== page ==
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Britney (album)

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Britney
Britney Spears - Britney.png
Studio album by Britney Spears
Released November 6, 2001 (2001-11-06)
Recorded February – July 2001
Studio
Genre
Length 39:36
Label Jive
Producer
Britney Spears chronology
Oops!... I Did It Again
(2000)Oops!... I Did It Again2000
Britney
(2001)
In the Zone
(2003)In the Zone2003
Singles from Britney
  1. "I'm a Slave 4 U"
    Released: September 24, 2001
  2. "Overprotected"
    Released: December 10, 2001
  3. "I'm Not a Girl, Not Yet a Woman"
    Released: February 18, 2002
  4. "I Love Rock 'n' Roll"
    Released: May 27, 2002
  5. "Anticipating"
    Released: June 24, 2002
  6. "Boys"
    Released: July 29, 2002

Britney is the third studio album by American singer Britney Spears. It was released on November 6, 2001 in the United States through Jive Records. Looking to transition from the teen pop styles of her earlier albums ...Baby One More Time (1999) and Oops!... I Did It Again (2000), Spears began to embrace a more mature sound with Britney. Its music incorporates genres of pop and dance-pop with influences of R&B and occasionally dips into elements of disco, hip hop and rock; its lyrics address the subjects of reaching adulthood and sexuality.[1] Contributions to its production came from a variety of collaborators, including Max Martin and Rami Yacoub.[2] Spears herself assumed a more prominent role in the album's development, co-writing five of its tracks.

Upon its release, Britney received generally mixed reviews from music critics, who complimented the progression from Spears's earlier works, but criticized her increasingly provocative image. The album debuted at number one on the US Billboard 200 with first-week sales of 745,000 copies. Its success made Spears the first female artist to have her first three studio albums debut atop the chart, a record she would later break again with her fourth studio album In the Zone (2003). To promote the album, Spears embarked on the Dream Within a Dream Tour, which began in November 2001 and continued until July 2002. The album received a Grammy Award nomination for Best Pop Vocal Album at the 45th Annual Grammy Awards (2003).[3]

Six singles were released from the album. "I'm a Slave 4 U" reached the top ten in several countries but reached only number twenty-seven on the US Billboard Hot 100, becoming Spears' first lead single not to peak within the top ten of the Billboard Hot 100. "Overprotected" and "I'm Not a Girl, Not Yet a Woman" had alternated as the second and third single of the album, respectively, both of which performed similarly internationally by reaching top ten in several countries, while the Darkchild remix of the former peaked at number eighty-six on the US Billboard Hot 100. "I'm Not a Girl, Not Yet a Woman", as well as the following singles "I Love Rock 'n' Roll", "Anticipating" (which was released exclusively in France) and "Boys" didn't chart on the US Billboard Hot 100; however all of them except for "Anticipating" reached the top ten in several countries albeit in less than its preceding singles.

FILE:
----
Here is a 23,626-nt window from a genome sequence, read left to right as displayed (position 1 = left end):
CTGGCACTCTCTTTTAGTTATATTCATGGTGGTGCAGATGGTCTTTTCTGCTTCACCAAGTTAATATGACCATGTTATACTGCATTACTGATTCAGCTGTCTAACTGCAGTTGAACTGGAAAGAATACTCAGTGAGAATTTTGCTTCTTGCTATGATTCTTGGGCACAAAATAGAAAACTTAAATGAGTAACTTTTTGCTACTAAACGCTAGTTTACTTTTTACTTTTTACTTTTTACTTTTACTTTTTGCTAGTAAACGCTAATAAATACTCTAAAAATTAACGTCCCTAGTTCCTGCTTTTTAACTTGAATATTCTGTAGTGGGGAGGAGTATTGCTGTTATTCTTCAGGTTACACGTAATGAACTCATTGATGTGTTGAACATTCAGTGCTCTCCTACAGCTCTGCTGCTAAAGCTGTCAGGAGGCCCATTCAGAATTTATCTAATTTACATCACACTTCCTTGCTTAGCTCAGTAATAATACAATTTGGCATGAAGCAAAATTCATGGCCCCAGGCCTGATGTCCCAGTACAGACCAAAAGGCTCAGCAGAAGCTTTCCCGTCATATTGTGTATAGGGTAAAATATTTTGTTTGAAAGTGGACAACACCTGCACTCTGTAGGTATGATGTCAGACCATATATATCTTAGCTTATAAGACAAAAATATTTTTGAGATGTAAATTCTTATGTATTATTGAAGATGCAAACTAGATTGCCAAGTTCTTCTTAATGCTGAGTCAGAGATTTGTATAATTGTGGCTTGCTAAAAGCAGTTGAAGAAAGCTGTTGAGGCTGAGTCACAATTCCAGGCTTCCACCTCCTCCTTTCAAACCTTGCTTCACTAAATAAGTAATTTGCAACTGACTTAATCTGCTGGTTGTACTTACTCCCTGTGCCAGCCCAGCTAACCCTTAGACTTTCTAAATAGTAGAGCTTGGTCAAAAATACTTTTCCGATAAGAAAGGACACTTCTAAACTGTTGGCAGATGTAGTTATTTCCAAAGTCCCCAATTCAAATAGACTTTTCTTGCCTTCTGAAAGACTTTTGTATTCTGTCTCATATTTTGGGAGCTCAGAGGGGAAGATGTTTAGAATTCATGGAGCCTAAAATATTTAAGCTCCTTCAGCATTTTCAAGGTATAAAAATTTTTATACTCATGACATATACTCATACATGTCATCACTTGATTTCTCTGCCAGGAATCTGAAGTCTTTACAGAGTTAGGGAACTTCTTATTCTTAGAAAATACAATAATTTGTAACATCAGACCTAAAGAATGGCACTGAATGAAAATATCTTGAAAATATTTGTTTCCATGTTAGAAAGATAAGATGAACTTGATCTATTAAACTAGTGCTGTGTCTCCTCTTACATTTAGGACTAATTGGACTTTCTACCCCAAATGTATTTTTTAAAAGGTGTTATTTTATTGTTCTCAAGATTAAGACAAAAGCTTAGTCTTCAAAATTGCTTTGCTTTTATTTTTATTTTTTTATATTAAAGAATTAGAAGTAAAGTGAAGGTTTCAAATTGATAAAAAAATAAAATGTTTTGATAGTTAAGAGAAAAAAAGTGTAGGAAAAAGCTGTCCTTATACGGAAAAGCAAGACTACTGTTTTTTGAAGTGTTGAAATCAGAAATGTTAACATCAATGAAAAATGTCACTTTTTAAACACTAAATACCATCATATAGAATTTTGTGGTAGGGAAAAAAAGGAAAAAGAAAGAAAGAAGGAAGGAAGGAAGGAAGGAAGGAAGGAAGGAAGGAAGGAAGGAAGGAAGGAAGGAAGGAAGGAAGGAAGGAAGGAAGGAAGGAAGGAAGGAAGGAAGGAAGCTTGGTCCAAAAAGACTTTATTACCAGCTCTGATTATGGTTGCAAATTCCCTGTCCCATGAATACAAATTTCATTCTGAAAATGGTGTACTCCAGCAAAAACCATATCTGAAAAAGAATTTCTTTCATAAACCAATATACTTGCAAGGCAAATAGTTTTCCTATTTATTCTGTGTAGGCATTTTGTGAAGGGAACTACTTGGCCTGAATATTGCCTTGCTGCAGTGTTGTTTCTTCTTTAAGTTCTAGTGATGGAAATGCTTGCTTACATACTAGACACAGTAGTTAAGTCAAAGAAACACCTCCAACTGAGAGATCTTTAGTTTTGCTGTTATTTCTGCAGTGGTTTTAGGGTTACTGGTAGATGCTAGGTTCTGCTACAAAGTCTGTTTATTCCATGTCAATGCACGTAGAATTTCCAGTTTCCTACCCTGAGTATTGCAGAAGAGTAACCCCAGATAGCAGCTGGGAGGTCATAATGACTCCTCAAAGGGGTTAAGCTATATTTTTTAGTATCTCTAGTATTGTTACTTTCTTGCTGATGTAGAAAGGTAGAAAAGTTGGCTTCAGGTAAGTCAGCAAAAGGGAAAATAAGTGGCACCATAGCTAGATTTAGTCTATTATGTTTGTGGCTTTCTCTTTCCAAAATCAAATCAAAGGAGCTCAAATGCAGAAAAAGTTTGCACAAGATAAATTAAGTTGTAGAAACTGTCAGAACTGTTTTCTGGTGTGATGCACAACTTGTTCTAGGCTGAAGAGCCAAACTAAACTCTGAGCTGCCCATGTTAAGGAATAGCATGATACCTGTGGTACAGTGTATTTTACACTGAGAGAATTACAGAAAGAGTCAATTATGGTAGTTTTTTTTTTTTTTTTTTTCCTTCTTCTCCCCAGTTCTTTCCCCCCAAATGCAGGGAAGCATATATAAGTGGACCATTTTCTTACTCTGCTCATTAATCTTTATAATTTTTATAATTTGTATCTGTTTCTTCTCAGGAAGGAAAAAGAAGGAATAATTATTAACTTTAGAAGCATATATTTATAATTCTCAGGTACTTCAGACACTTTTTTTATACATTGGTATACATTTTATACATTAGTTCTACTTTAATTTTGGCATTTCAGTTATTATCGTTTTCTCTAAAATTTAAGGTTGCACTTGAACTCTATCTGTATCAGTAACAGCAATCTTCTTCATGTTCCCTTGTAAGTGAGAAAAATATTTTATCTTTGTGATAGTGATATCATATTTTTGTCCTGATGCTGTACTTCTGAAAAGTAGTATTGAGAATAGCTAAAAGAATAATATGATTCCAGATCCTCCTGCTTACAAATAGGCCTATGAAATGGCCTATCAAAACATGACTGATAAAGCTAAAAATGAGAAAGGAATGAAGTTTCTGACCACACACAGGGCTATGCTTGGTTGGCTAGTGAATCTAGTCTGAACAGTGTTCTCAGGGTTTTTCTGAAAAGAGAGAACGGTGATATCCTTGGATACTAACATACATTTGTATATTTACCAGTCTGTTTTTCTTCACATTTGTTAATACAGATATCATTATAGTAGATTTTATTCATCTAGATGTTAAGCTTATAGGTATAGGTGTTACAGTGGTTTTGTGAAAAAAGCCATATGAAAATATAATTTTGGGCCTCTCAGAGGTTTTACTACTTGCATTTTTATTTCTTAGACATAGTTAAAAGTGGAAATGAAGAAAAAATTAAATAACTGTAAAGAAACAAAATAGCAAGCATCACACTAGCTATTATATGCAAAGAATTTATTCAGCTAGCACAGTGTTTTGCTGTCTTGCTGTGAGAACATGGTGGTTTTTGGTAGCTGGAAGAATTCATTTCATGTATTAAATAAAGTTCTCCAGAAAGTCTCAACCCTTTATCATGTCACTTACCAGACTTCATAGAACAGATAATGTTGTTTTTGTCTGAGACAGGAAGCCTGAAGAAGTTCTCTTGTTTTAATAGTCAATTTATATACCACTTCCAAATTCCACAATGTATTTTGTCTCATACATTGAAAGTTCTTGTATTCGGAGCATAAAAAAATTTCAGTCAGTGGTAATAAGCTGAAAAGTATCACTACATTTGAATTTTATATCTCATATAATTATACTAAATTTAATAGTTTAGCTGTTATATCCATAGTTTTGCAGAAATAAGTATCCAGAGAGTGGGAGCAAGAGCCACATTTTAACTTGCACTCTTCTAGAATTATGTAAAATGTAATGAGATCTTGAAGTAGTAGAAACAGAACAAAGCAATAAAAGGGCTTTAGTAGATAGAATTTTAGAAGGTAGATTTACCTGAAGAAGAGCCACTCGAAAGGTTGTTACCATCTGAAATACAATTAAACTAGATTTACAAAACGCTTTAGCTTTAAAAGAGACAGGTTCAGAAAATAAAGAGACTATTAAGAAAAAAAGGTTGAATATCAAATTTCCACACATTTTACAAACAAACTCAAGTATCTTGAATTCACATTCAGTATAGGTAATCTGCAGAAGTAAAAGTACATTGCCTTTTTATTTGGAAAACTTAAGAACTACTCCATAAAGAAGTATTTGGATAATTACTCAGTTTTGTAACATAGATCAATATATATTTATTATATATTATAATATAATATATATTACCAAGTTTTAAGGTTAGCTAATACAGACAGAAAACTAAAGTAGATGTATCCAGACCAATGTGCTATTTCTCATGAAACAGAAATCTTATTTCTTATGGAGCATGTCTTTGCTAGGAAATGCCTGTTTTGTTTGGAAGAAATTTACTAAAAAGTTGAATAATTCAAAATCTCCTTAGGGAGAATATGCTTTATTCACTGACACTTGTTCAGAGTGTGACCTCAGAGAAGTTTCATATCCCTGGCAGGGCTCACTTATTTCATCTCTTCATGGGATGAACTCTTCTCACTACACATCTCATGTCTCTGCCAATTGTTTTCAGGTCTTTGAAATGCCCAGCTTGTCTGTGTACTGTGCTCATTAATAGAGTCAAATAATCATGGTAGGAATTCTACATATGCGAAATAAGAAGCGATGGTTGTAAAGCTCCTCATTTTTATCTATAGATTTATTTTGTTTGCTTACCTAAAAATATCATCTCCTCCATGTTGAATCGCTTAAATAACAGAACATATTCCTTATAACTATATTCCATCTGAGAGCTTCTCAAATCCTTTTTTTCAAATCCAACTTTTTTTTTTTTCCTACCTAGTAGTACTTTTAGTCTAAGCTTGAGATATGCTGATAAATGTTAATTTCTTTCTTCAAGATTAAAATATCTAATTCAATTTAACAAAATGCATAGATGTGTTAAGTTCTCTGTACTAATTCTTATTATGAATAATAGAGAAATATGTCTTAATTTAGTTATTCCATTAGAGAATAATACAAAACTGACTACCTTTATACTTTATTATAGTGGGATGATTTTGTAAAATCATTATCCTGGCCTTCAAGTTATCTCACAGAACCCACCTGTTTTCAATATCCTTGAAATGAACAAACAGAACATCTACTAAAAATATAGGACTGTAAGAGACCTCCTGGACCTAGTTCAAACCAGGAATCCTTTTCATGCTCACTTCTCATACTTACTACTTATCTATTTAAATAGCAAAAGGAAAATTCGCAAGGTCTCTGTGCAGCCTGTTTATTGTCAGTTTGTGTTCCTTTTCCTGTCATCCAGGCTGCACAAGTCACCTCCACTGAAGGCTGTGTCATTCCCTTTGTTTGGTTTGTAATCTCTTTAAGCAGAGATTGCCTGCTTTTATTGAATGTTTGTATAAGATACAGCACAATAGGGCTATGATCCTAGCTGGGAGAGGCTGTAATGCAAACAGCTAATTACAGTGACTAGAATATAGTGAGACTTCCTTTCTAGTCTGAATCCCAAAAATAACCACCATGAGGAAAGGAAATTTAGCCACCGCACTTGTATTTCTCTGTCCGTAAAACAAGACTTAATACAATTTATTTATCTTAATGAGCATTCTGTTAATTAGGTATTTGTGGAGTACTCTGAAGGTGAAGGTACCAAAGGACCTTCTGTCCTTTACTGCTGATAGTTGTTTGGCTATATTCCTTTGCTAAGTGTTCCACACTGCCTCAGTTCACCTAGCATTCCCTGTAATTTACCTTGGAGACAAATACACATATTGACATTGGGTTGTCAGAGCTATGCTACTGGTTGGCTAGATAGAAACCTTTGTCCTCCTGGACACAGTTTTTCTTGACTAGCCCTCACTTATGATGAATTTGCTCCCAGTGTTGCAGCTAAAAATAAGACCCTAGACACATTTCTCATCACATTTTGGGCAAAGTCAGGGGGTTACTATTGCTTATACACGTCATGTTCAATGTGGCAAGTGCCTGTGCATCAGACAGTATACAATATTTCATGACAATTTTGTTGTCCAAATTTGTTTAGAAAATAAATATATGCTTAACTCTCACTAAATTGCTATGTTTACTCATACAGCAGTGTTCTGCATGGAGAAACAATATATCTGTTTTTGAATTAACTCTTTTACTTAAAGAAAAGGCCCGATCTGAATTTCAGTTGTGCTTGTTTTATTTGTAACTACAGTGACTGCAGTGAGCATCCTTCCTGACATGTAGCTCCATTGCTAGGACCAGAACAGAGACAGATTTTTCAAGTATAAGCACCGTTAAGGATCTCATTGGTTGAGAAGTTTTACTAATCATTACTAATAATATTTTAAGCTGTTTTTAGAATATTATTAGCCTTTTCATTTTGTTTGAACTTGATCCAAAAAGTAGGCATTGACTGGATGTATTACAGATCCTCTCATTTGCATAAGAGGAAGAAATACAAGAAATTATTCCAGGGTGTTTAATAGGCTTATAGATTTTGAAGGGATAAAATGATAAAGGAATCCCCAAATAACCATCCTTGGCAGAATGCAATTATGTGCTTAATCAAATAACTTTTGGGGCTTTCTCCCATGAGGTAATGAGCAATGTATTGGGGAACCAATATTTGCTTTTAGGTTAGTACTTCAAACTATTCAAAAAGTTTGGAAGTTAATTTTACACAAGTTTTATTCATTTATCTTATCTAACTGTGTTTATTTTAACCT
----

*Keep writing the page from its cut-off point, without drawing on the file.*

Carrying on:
Background[edit]

"This is the first album I have every really written and taken my time on, so when I actually listen to the whole album, it's just that much more special. I don't know if I'm the best songwriter in the world, but I had a lot of fun doing it and hopefully I will get better and grow."
Spears talks about her songwriting experience for Britney[4]

In May 2000, Spears released her second studio album Oops!... I Did It Again.[5] Spears collaborated with producers including Rodney Jerkins, David Kreuger, and Max Martin.[6] Following its release, Oops!... I Did It Again became an international success and peaked at number one on the US Billboard 200.[7]

While recording her follow-up record, Spears wanted an "older generation to pick up on it", adding that she "had to change it up and pray people think that's cool". She stated that she chose to self-title the album because the majority of its content describes who she is. Spears recorded twenty-three tracks for the release, several of which she co-wrote with the assistance of Brian Kierulf and Josh Schwartz. She added that personally writing the album and developing its concept made the project "that much more special", elaborating of her intentions to "get better and grow" as a songwriter.[4]